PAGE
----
rewrite the exam. further tuition increases in the province.

    Nova Scotia Ed. A recommendation of the Maritime Provinces Minister Says Higher Education. (MPHEC) Commission last spring Reduce Funding ;i;;;;dhi; ite;ep~;be;nt . HALIFAX (CUP) -_ The Students Union of Nova Government Scotia (SUNS) has been warned by education Allows Tax minister Terrence Dona- hoe that federal funding for education may soon be cut back considerably.

    Sandy Spencer, SUNS public relations officer, said Donahoe made the remarks at a meeting with union representatives November 18.

    He said the federal

    Credits to Stand TORONTO (CUP) - The Ontario Minister of Rev- enue has bowed to student pressure and has rescinded a decision to have visa students repay tax credits granted in 1977 and 1978.

    However, 1979 tax credits must still be repaid

    and the same group that won coni=ession on. the earlier credits, the Ontario Graduate Association (OGA), plans to contest this order in court. ,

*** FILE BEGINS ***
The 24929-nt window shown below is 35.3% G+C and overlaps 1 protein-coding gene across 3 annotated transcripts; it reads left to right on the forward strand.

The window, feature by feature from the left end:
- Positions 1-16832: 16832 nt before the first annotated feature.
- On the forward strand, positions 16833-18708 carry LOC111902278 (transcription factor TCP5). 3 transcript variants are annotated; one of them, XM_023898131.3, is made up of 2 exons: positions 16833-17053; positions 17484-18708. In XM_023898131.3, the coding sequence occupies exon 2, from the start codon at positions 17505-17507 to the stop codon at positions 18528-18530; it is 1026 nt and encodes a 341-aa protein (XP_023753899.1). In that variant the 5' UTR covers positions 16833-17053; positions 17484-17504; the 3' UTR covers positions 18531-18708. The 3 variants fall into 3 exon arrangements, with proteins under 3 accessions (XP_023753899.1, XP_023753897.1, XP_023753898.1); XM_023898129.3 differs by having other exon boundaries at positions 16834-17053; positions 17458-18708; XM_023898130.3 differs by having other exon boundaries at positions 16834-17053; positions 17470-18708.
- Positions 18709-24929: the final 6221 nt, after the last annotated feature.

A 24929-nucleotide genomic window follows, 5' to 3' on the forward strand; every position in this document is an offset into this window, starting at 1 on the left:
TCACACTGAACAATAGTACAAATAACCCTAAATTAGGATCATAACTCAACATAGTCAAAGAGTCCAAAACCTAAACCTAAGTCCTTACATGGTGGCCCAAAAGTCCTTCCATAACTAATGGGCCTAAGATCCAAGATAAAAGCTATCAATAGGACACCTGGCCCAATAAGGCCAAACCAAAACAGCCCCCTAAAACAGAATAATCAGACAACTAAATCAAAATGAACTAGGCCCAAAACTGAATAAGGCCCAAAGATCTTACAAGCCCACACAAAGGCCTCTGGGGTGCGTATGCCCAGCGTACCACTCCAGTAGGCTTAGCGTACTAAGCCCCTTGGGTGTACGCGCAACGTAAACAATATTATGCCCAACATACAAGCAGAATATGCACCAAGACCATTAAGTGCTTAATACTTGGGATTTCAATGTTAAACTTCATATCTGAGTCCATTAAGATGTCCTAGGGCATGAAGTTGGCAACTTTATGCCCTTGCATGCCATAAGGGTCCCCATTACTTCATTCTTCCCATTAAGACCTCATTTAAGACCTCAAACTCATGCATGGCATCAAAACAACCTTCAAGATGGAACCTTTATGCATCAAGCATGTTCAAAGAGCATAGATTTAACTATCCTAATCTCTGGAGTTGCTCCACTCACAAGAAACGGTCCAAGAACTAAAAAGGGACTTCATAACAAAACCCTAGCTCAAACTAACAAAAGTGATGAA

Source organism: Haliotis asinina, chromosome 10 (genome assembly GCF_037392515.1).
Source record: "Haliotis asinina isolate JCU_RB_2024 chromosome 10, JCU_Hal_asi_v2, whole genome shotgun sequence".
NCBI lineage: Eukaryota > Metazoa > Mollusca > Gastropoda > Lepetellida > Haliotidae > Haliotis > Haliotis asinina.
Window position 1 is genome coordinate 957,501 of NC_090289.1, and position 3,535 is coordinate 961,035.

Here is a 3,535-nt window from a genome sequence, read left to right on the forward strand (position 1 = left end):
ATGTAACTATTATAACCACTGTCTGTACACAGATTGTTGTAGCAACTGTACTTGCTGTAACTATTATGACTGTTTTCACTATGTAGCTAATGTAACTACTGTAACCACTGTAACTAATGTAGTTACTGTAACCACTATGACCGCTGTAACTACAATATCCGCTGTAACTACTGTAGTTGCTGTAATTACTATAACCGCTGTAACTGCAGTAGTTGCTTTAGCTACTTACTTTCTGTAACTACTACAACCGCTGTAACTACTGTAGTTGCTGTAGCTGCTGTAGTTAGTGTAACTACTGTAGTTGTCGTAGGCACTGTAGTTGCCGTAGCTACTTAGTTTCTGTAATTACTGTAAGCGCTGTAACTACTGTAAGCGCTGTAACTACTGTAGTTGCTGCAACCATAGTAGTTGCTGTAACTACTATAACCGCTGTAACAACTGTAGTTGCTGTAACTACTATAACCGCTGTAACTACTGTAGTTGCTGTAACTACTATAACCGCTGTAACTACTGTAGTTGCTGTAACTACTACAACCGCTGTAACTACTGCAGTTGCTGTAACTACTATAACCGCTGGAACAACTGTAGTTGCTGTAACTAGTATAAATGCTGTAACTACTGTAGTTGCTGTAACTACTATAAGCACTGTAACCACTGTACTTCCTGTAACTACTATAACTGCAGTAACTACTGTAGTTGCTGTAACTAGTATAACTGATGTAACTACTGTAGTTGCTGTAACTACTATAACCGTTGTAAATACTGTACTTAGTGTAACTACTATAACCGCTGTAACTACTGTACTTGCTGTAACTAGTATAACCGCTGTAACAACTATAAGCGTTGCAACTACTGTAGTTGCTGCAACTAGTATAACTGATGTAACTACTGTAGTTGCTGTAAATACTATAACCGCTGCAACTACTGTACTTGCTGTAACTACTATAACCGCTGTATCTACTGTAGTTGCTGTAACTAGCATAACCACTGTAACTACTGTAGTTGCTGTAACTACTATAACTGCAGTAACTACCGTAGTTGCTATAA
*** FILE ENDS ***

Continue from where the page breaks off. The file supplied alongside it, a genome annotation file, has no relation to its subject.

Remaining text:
Lorne Maeck, Ontario Minister of Revenue, told the OGA in a letter dated October that because of its complaint, the Ministry has reversed its order to collect these back taxes.

    Tax credits are de- ductions from federal income tax to compensate for Ontario property, rent and sales tax.

    Lin Grist, Graduate Student Union (GSU) fieldworker, found the required procedures pec- uliar. What irritates me about them, is that they managed to find these visa students to notify them of the additional assessment, --- -- but they claim they are unable to notify them that the ruling has been changed.

    our mistake In the story concerning

    the Campus Centre which appeared on page 7 of the November 21 issue, the word stable should refer to the operations of the CC and not to its budget.

    We regret any incon- venience this error may have caused our readers or those involved with the operations of the CC.

  • x

  • Imprmt is the student newspaper at the Hniversity OfWaterloo. It la an atoriaLuy mdependent newspaper published by Imprint Publications Waterloo, a corporation without share capital, University of Waterloo,-Waterloo, Ontario. Phone 555 lee0 or extension 2331 or 2332. Imprint is a member of the canrtdiarn University Press (CUP), a student press organization of 63 papers across Canada. Imprint is also a member of the Ontario Weekly Newspaper Association (OWNA). Imprint pllPl~esevery~i~yyduringetemn.M~shouldbeaAdressed

    Campus Centre Room 140. We are typeset on a Clomp/&t 510; pasteup is likewise do